In this era of instant news, a week feels like a long time. A campaign lasting 14 years seems immeasurable. But tomorrow, just such a campaign culminates — when the High Bridge, a long-forgotten treasure of the city, reopens to the public. The idea started right here.
On March 11, 2001, in this space, there appeared a very unusual editorial, an entire page devoted to the need to restore and reopen a bridge over which no cars or trains can travel.
It explained that the High Bridge, the city’s oldest span, was the single most important piece of infrastructure in New York’s long history — completed in 1848 as an aqueduct to deliver a steady flow of clean water to the thirsty, dirty, growing metropolis. No water, no city. Simple as that.
...this page started its lonely crusade — yielding progress in fits and starts. It started with an inspection in the Rudy Giuliani years. Rep. José Serrano early on secured $5 million for the project. He deserves a place of honor.
Under Mike Bloomberg and his Parks Commissioner Adrian Benepe, plans accelerated. With the commitment of $48 million in 2007, the heavy preservation work started. The $61.7 million endeavor was finalized under Mayor de Blasio.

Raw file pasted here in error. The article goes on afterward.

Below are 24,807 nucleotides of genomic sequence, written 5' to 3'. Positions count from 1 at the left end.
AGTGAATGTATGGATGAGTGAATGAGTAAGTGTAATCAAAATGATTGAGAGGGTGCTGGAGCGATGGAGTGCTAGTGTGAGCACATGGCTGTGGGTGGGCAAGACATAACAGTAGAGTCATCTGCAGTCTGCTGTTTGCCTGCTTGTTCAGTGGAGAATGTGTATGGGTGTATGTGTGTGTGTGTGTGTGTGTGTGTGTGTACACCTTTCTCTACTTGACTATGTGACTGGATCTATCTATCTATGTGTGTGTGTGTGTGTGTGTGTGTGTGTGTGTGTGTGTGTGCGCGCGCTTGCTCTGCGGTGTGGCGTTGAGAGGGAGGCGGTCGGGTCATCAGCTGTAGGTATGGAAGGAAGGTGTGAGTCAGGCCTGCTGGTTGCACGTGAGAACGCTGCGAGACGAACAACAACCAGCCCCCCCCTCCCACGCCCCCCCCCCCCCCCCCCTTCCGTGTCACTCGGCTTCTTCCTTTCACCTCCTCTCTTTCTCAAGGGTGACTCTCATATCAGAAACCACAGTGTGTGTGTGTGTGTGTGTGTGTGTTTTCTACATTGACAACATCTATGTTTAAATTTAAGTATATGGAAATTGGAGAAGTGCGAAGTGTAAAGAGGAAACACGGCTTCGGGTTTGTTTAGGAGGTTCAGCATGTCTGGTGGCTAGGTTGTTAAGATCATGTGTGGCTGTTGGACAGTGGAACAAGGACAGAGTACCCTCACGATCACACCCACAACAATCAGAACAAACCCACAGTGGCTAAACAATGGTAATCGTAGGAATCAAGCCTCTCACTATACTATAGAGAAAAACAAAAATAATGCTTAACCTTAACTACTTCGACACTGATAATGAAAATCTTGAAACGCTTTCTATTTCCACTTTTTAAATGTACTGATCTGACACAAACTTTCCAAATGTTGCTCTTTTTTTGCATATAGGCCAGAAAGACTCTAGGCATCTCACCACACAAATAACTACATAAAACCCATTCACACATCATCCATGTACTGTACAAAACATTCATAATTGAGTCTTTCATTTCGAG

This was no ordinary rehab. Masonry and steel had to be reviewed by scuba divers. All was solid. The old-timers knew their craft. The bridge was cleaned with care by the Department of Design and Construction under Commissioner Feniosky Peña-Mora for Parks Commissioner Mitch Silver. We give a special salute to Ellen Macnow, who has shepherded the project since the start.
- The Bronx gets a refurbished High Bridge
- Manhattan gets the High Line
- Brooklyn gets Brooklyn Bridge Park and
- Queens gets... a coat of paint on the NYS Pavilion.